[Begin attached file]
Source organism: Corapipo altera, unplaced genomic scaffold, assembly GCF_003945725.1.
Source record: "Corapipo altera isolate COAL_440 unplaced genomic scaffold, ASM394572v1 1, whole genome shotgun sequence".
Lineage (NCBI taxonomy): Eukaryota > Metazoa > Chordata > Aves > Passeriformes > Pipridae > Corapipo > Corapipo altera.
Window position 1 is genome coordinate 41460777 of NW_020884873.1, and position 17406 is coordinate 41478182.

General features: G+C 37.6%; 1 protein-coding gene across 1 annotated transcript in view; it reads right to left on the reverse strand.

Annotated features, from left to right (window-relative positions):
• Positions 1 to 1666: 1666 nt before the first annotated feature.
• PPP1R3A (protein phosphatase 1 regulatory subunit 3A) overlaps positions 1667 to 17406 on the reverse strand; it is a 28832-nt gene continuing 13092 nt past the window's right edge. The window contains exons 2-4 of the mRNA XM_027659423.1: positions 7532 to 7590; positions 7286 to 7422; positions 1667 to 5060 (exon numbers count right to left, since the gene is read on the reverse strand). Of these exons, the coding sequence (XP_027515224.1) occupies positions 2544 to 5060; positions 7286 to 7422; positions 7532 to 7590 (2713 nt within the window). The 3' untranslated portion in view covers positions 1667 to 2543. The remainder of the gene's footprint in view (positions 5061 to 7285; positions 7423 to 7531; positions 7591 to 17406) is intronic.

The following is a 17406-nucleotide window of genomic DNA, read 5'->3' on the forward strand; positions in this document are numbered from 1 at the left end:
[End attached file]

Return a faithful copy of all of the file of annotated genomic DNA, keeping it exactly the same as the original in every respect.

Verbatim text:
Source organism: Corapipo altera, unplaced genomic scaffold, assembly GCF_003945725.1.
Source record: "Corapipo altera isolate COAL_440 unplaced genomic scaffold, ASM394572v1 1, whole genome shotgun sequence".
Lineage (NCBI taxonomy): Eukaryota > Metazoa > Chordata > Aves > Passeriformes > Pipridae > Corapipo > Corapipo altera.
Window position 1 is genome coordinate 41460777 of NW_020884873.1, and position 17406 is coordinate 41478182.

General features: G+C 37.6%; 1 protein-coding gene across 1 annotated transcript in view; it reads right to left on the reverse strand.

Annotated features, from left to right (window-relative positions):
• Positions 1 to 1666: 1666 nt before the first annotated feature.
• PPP1R3A (protein phosphatase 1 regulatory subunit 3A) overlaps positions 1667 to 17406 on the reverse strand; it is a 28832-nt gene continuing 13092 nt past the window's right edge. The window contains exons 2-4 of the mRNA XM_027659423.1: positions 7532 to 7590; positions 7286 to 7422; positions 1667 to 5060 (exon numbers count right to left, since the gene is read on the reverse strand). Of these exons, the coding sequence (XP_027515224.1) occupies positions 2544 to 5060; positions 7286 to 7422; positions 7532 to 7590 (2713 nt within the window). The 3' untranslated portion in view covers positions 1667 to 2543. The remainder of the gene's footprint in view (positions 5061 to 7285; positions 7423 to 7531; positions 7591 to 17406) is intronic.

The following is a 17406-nucleotide window of genomic DNA, read 5'->3' on the forward strand; positions in this document are numbered from 1 at the left end: